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Summary - Essential epidemiology: an introduction for students and health professionals
1 Epidemiology is...
What is epidemiology?
It is about measuring helath, identifying the causes of ill-health and intervening to improve health. It is about who, where, when, why, and what
How to calculate the relative risk?
Attack Rate (%) who ate the food/ Attack Rate (%) who didn't eat the food
The risk of people who didn't eat the food, relative to the ris of people who ate the food.
What epidemiologists do;
-Descriptive studies by person, place and time
1.1 Study designs
Frequency/amount of disease or other characteristics in a population (person/time/place)
Typical study designs; survey and cross sectional study
What, Who, When, Where
Study of the causes of a disease, exposure- disease associations
Typical study designs;
* observational; ecological, cross sectional, cohort, case control study
* experimental; randomized controlled trial
Describe groups of people (demographics, risk factors, disease status), important to have a representative group
Cross- sectional study
All variables (exposure and outcome) are measured at the same moment in time. You take a snapshot of the situation
'' is this related to that? and/or to that?''
Disadvantage; you don't know the cause for sure (reverse causation, confounding)
-> Ask 1000 people about their current mobile phone use, and whether they suffer from headaches. Check whether the two are linked.
Outcome can influence the exposure, association in wrong direction
prospective, longtitudanal, forward in time.
1. Exposed; disease/ no disease
2. Not exposed; disease/ no disease
The most computed measures are the incidence rate (by person years) and the incidence proportion, and the attack rate (eigenlijk attack proportion!!!)
Case control study;
backward in time/ retrospective. Exposure in past comparing.
1. study participants
2. outcome present?
2a. no; risk factor present?
2a. yes; risk factor present?
In case of a case-control study you measure neither prevalence or incidence because you determine the amount of people which is artificial. Prevalence/ Incidence only if you know total amount of people.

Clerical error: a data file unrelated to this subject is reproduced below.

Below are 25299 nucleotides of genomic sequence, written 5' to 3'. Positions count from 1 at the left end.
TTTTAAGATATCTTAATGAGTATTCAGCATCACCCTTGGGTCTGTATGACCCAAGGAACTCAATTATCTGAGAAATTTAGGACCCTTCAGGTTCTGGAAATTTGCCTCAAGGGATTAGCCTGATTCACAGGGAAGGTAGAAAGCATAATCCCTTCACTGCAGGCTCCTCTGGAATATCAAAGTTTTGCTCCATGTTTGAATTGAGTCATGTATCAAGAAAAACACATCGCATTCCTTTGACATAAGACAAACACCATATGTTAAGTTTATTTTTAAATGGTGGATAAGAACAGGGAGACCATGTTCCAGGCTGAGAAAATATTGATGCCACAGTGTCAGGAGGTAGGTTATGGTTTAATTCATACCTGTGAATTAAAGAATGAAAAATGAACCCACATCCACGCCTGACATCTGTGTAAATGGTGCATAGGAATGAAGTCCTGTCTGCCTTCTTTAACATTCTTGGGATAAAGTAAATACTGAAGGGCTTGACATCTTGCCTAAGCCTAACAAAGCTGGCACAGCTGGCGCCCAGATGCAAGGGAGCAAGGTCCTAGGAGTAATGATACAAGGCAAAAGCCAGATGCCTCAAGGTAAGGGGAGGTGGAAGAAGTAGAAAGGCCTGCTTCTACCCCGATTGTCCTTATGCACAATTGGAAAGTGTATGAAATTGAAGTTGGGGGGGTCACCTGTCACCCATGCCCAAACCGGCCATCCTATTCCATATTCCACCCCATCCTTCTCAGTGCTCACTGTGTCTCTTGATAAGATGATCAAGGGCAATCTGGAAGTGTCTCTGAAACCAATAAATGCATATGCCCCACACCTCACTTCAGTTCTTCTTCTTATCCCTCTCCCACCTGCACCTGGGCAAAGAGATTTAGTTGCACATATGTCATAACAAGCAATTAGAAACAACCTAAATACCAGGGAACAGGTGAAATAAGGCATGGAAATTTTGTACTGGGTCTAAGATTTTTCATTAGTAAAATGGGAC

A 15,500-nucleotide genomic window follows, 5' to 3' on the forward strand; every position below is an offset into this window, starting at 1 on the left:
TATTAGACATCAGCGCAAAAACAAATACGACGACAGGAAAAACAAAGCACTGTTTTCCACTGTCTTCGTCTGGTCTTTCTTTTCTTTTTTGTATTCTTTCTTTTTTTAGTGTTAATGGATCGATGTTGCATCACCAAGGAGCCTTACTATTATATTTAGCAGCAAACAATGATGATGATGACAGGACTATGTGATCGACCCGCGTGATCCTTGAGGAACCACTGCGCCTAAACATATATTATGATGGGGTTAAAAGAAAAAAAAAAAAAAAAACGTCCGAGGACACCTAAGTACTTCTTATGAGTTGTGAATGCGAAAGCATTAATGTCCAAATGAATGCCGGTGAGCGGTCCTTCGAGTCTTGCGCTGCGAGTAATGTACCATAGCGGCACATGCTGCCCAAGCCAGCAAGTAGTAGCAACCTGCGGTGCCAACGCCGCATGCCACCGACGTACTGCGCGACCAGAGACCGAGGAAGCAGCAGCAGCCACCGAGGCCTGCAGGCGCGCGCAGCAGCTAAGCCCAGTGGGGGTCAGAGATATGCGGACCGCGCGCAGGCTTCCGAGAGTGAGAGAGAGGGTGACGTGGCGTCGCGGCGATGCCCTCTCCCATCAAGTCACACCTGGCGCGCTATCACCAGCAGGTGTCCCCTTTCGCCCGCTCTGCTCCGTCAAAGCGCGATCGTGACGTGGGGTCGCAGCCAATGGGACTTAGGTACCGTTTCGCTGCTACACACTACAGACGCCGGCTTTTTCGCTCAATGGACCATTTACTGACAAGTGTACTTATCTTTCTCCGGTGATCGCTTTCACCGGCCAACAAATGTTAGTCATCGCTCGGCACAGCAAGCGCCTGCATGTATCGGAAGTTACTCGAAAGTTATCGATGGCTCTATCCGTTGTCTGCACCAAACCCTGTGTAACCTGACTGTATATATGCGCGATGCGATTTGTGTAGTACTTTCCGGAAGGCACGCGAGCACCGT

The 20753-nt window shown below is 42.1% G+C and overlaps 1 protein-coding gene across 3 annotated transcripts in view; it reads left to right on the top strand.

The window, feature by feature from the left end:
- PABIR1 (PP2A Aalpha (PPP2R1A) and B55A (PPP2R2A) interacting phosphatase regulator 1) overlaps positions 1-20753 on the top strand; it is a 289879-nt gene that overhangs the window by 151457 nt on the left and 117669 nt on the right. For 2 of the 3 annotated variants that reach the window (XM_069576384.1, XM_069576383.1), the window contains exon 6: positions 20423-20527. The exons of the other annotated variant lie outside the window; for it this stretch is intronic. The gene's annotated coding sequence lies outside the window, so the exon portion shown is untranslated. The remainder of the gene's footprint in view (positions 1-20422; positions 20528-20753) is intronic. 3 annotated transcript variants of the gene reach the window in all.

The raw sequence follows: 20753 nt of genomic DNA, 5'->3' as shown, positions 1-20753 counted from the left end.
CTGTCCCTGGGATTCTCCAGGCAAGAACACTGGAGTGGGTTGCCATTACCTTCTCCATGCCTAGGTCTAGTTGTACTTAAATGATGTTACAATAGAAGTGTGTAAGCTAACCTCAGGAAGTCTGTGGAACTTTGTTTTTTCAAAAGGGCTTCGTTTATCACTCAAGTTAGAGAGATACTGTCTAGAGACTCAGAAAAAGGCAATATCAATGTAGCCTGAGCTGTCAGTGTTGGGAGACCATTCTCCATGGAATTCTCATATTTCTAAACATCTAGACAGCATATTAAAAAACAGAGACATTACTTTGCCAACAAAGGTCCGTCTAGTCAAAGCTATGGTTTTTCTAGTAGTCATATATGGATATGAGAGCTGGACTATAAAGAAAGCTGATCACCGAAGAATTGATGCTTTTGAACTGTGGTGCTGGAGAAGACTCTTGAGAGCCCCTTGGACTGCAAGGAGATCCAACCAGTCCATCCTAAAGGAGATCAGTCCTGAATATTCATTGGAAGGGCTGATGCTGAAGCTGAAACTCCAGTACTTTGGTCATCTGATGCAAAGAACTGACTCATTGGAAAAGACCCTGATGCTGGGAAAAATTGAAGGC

An observational study in which the unit of analysis is a population or a group instead of an individual
Fallacies of ecological studies;
- not so good to determine cause
- Assumption that individual members of a group have the average characteristics of the group at large.
However; Statistics that accurately describe group characteristics do not necessarily apply to individuals within that group.
Common in ecological studies;
- inverse association; negative association; the more.... the lower....
- positive association; the more.... the more..... (healthy or unhealthy)
can give insight in genetic vs. environmental influences. No control group. '' Natural experiment''
Main difference between observational and experimental is that the investigator assigns the exposure (randomly) in a trial
Defined population --> randomising to groups; 1. exposed (diseas/no disease) 2. not exposed (disease/ no disease)
Strongest prove for causality; highest intern validity because you get rid of confounding because of random assignment
The observed association between exposure and outcome is caused by a third variable that is not part of the biological pathway
Hierarchy of epidemiologic study designs; from generate hypotheses till establish causality;
1. case reports
2. case series
3. ecologic studies
4. cross sectional studies
5. case control studies
6. cohort studies
7. randomized controlled trials
Doctors description and interpetation of individual patients.